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The Path to Success

/ 3 min read

In America (and many other places, I suppose), it is pretty easy to “get ahead”. Here’s how one does it. Do the following things, in order, and one’s chances of at least modest success go way, way up:

  1. Finish high school.
    1. Go to college if that is reasonable and desired. Finish that.
    2. If college is not desirable, learn a trade at trade school, if desired. Finish that.
  2. Get a job. (If the desired job isn’t available, get any job, and continue to search for the desired job)
  3. Work hard, provide value to one’s employer
  4. Get Married
  5. Have children (if desired)

If one does that in order and avoid making bad decisions such as drug abuse and crime, you will have a very high chance of at least a modestly successful life.

In very general terms, a “successful life” or “getting ahead” is one in which one can take care of one’s self and contribute to society — a life in which one can fulfill one’s responsiblities and be a productive person, creating more than one consumes.

Doing those things out of order don’t necessarily mean you can get ahead, but doing them out of order can greatly reduce your chances.

I don’t say that from a moral viewpoint, I say that from study after study that shows that this is a path to (relative) success. One should, of course, lead one’s life as one sees fit.

Of course, life is hard. Life is unfair. Things happen. But that is true for us all. We all have struggles, and, yes, some more than others.

And if one simply isn’t able to do that “Success Path” for reasons outside one’s control, then society has, in my view, an obligation to help you in any way it can. By the same token, I don’t think it is unreasonable for society to expect one to follow this path as best as one can.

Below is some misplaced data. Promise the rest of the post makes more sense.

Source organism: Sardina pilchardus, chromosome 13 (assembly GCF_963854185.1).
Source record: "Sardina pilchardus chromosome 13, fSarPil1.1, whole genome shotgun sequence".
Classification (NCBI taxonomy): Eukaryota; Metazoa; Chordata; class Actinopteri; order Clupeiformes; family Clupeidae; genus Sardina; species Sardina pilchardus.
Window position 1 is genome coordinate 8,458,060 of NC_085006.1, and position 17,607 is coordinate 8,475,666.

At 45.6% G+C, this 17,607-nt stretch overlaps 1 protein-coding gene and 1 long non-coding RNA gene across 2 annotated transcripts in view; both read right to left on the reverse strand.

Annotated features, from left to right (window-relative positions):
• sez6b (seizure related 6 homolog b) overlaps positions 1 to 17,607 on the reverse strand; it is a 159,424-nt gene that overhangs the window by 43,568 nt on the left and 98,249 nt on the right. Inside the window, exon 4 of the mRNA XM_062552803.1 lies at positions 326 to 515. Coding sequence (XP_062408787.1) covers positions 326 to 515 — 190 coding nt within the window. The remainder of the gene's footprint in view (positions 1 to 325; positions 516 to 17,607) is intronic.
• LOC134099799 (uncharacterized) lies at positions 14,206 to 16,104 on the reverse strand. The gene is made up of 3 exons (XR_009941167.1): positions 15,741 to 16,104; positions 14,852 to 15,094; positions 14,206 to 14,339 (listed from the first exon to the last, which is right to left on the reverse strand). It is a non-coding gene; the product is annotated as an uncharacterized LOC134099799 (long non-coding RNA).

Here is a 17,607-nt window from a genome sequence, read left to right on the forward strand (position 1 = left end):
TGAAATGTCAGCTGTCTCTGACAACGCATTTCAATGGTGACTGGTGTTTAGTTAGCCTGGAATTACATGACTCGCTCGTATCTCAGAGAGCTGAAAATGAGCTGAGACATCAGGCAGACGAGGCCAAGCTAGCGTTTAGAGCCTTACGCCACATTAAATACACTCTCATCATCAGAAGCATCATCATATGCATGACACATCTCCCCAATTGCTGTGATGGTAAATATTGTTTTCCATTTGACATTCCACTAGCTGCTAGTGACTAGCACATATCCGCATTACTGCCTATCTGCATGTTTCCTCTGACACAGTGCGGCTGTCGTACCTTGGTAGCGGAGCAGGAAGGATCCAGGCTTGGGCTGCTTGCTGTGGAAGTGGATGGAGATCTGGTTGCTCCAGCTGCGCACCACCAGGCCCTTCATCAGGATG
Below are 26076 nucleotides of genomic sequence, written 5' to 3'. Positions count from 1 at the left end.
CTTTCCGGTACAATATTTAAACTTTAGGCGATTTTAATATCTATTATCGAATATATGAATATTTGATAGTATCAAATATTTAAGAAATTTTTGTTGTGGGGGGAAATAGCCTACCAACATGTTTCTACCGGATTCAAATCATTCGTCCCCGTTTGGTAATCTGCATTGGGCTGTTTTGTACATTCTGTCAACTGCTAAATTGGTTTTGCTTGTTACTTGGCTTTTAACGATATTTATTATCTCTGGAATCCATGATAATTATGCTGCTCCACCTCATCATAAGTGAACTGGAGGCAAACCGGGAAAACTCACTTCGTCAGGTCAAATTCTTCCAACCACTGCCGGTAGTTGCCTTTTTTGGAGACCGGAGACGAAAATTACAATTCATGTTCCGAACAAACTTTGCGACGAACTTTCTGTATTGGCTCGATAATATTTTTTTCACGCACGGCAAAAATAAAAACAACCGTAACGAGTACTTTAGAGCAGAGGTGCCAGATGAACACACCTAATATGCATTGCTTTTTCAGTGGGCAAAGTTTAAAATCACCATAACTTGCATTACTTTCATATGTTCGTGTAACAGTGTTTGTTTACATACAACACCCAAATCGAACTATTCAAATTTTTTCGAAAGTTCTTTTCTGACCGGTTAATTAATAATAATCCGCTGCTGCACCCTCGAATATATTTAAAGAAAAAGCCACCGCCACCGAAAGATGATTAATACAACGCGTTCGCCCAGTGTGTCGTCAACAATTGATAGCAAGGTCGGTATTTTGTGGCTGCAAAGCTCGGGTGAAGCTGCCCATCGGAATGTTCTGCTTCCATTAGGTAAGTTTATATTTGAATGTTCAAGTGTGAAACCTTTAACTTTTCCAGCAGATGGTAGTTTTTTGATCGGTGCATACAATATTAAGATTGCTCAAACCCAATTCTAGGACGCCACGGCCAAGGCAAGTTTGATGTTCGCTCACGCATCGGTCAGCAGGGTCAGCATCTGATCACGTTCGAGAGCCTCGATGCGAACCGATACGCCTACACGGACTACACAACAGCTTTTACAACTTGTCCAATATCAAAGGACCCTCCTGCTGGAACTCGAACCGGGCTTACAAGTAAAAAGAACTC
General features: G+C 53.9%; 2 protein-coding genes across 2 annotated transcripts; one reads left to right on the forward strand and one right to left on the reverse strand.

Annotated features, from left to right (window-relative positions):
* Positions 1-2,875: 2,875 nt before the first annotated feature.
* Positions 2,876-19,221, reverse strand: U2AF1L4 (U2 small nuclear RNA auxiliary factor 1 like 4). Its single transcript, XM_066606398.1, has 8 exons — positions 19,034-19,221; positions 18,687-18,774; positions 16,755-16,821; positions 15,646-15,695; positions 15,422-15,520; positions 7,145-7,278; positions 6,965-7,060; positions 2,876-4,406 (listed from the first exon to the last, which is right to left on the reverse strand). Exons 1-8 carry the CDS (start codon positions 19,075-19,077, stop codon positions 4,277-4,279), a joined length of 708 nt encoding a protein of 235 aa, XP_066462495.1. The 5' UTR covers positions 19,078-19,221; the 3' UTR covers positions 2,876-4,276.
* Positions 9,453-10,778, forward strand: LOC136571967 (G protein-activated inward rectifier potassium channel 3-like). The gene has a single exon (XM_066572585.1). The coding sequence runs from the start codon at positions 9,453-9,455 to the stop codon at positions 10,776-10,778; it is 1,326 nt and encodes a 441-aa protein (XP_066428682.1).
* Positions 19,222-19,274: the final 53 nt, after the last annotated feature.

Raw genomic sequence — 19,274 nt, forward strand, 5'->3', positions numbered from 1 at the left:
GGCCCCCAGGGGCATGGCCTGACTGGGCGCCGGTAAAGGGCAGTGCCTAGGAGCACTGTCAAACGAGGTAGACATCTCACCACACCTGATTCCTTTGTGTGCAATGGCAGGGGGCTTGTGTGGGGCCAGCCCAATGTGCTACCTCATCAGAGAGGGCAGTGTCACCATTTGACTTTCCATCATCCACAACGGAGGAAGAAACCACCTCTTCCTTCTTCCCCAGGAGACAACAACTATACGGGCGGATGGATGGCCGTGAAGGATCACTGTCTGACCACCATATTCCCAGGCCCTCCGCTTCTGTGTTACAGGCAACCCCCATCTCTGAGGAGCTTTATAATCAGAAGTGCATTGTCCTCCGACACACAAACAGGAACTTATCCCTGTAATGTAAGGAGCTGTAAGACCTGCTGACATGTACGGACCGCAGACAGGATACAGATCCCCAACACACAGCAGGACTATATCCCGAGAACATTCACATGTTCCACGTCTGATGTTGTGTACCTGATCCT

Following this path is to a very large degree in one’s control. Yes, circumstances always come into play, and again, we should help those that need help. But pointing one’s prow in this general direction and endeavoring to follow this path will very, very often lead to a solid life. Straying from this path increases the chances that life will be a lot tougher.

Allow me to clarify a few things that I am not saying:

  • I am not saying that if you don’t follow this path, then you are a failure. That should be obvious, but probably needs to be clarified.
  • I did not say that this path is the only way to success. I am saying that following this path will make sucess more likely than doing these things out of order. For instance, if you try to get married and have kids before finishing high school, that will tend to make it harder to have a “successful life.”
  • I am not at all saying that “getting married leads to success”. That’s obviously not true. What I mean is “Getting married before having children makes it more likely that one will succeed.” I think it is widely agreed that one who has a child out of wedlock (or a committed relationship, if you prefer…) will tend to struggle more. But that’s not merely my opinion, I believe that is backed up by countless studies.